February is

Since February is Black History Month, the Dillard-Judd Camp submits this article in honor to and respect for those African-American brothers that served honorably and to their ancestors today that continue to fight for their right to also honor their ancestors service to the Confederacy and to all African-Americans and their part in the history of this great Nation.

Black Confederate Participation
by Tim Westphal

"…And after the battle of Gettysburg in July 1863, …reported among the rebel prisoners were seven blacks in Confederate uniforms fully armed as soldiers…"
-New York Herald, July 11, 1863.

As far back as the American Revolution, African Americans have fought in every conflict this country has been engaged in. A number of authors have studied the participation which blacks played for the Union and Confederate governments during the Civil War. Most of these writers have focused on the Union army since it employed a large number of blacks as soldiers during the conflict. "When authors do cover the Confederate side, they usually limit their coverage to the free blacks of New Orleans who formed a regiment of "Native Guards" for the Louisiana militia and the Confederate effort late in the war to employ slaves as soldiers". Civil War historians have not given these blacks their due recognition, and have left the truth of their involvement for the Confederacy covered in obscurity and confusion.

Thousands of blacks, slave and free, were employed in some capacity by the Confederate army. The majority of these men fall into two categories, as military laborers or body servants. The fact that some Southern blacks might have played an important role for the South is a very controversial issue. Scholars have avoided the difficult task of linking any blacks to the Southern war effort. One of the main reasons they choose not to attempt this is because they are afraid of confronting the great paradox that exists. Why would any slaves or free blacks work towards a Southern victory when this war was seen as one to sustain blacks' enslavement and degradation? The point of this paper is to seek out exactly what kind of role any blacks, free or slave, served in the South during the war and to examine the reasons why they would support the Southern war cause.

The Louisiana Native Guards demonstrate what free blacks, from Louisiana, thought about the Confederacy. The Louisiana Native Guards was a militia regiment comprised of 1400 black men and officers, "who offered their services to Dixie" in April of 1861. The following year 3000 black men and officers organized themselves into the 1st Native Guard of Louisiana. There were slaves in Alabama who were organized as soldiers in the fall of 1861. There were also 60 free blacks in Virginia who formed their own company and marched to Richmond to volunteer their services to help in the war effort. "Several companies of free Negroes offered their services to the Confederacy Government early in the war". The War Department decided they wouldn't be needed at this time so they sent them home.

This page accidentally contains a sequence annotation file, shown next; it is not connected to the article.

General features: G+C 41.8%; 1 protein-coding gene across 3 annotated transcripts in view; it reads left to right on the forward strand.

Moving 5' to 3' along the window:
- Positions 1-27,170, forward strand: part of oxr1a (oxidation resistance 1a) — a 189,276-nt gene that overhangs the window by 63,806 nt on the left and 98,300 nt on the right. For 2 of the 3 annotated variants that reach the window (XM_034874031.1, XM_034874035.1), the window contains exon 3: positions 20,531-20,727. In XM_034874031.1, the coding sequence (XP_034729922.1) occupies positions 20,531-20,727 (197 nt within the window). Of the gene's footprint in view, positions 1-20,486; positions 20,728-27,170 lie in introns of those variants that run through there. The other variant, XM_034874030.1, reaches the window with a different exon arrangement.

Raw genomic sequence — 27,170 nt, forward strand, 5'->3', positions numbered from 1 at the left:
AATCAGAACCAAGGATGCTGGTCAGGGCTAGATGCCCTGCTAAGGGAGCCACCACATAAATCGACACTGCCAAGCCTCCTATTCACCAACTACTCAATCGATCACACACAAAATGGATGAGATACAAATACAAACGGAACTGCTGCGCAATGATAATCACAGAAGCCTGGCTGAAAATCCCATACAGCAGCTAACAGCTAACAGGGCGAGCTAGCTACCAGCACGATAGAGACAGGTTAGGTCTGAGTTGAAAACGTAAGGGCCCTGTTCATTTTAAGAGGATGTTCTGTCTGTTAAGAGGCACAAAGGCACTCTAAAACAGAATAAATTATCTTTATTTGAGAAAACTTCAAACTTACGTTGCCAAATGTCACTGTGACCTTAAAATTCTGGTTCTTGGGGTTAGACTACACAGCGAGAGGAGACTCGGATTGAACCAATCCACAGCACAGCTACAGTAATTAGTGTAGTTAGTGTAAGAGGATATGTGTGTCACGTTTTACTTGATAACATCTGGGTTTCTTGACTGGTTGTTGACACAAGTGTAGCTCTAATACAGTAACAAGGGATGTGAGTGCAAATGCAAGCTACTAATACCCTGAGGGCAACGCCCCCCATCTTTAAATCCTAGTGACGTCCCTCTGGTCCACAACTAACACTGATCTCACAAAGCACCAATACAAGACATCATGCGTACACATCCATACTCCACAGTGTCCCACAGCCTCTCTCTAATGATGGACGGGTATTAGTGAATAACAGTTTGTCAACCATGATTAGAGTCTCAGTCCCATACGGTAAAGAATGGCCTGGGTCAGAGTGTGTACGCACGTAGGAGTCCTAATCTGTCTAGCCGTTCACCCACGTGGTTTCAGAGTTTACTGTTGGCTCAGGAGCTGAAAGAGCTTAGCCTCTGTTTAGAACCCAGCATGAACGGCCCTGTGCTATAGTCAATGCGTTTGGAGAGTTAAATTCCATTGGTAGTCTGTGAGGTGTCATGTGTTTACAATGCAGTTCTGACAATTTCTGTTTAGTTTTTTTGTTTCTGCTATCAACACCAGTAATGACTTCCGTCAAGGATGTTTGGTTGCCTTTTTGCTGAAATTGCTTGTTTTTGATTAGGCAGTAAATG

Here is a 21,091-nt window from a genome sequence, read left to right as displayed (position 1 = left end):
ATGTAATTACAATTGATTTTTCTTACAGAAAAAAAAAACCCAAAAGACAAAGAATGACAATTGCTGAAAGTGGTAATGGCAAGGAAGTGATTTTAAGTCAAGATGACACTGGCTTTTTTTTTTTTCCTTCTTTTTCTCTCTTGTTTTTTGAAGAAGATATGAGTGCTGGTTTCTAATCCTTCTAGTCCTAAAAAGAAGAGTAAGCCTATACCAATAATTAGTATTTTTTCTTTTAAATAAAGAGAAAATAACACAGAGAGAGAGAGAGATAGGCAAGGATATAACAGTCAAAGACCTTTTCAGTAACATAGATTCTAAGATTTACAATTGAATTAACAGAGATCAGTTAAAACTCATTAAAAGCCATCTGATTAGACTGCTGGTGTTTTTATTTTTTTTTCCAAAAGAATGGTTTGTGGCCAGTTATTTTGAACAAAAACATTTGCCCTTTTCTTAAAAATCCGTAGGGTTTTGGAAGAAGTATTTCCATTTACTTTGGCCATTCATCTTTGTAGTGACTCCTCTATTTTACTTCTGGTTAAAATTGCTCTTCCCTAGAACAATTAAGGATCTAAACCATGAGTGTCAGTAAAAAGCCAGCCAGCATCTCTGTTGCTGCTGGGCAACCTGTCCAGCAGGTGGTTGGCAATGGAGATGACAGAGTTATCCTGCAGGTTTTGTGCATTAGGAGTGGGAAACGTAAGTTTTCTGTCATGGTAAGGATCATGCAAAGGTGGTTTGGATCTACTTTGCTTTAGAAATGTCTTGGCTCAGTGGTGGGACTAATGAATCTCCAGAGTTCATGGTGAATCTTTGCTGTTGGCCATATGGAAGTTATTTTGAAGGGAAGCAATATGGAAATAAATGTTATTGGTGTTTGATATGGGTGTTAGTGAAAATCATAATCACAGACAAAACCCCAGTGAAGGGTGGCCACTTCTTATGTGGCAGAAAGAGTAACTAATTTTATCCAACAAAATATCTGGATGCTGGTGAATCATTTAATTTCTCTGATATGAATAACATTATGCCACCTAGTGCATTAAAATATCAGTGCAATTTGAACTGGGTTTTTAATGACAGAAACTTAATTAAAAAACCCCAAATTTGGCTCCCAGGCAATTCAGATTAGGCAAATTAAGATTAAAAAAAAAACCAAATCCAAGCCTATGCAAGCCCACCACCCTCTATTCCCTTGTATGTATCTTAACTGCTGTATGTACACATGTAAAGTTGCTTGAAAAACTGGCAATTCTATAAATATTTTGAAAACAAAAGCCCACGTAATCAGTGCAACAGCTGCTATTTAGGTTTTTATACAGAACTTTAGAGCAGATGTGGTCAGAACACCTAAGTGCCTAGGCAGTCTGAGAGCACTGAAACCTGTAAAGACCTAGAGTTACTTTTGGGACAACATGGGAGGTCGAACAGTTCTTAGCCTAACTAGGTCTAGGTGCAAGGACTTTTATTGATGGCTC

Black Confederate loyalty was pervasive and real. American historians failed to recognize this loyalty. "By the summer of 1861 Southern blacks who supported and allied themselves with the Confederacy were looking to volunteer" . Despite the Confederate government's refusal to admit blacks in the army, six Southern states did so otherwise, mostly consisting of state militias. Eyewitness accounts by officers in the Federal army offer some evidence of African American participation on the battlefields for the South. Records show that New York officers on patrol reported they were attacked near New Market, Virginia, by Confederate cavalry and a group of 700 armed blacks on December 22, 1861. The Northerners killed six of the blacks before retreating; officers later swore out affidavits that they were attacked by blacks and later complained: "If they fight with Negroes, why should we not fight with them too?"

Alfred Bellard, a white soldier of the 5th NJ Infantry, reported in his memoirs the shooting of two black Confederate snipers by member's of the Berdan's Sharpshooters in April of 1862. "One of the Negro Confederates was only wounded, but the other was killed one afternoon after leaving the security of a hollow tree (probably to relieve himself). Two Confederates
tried to get to his body but were driven away by the Union gunfire".

This wasn't an isolated case. One of the best marksmen in the Confederacy was an African-American who outfitted himself in a sniper's roost in an almost perfect hiding spot inside a brick chimney from which he proceeded to shoot Yankees at their nearby camp. Any Union soldier who dared to come into his range was fired at. Several times the Federalize called up to the sniper to desert, but the black Confederate ignored


SEE Black History Month, continued on page 8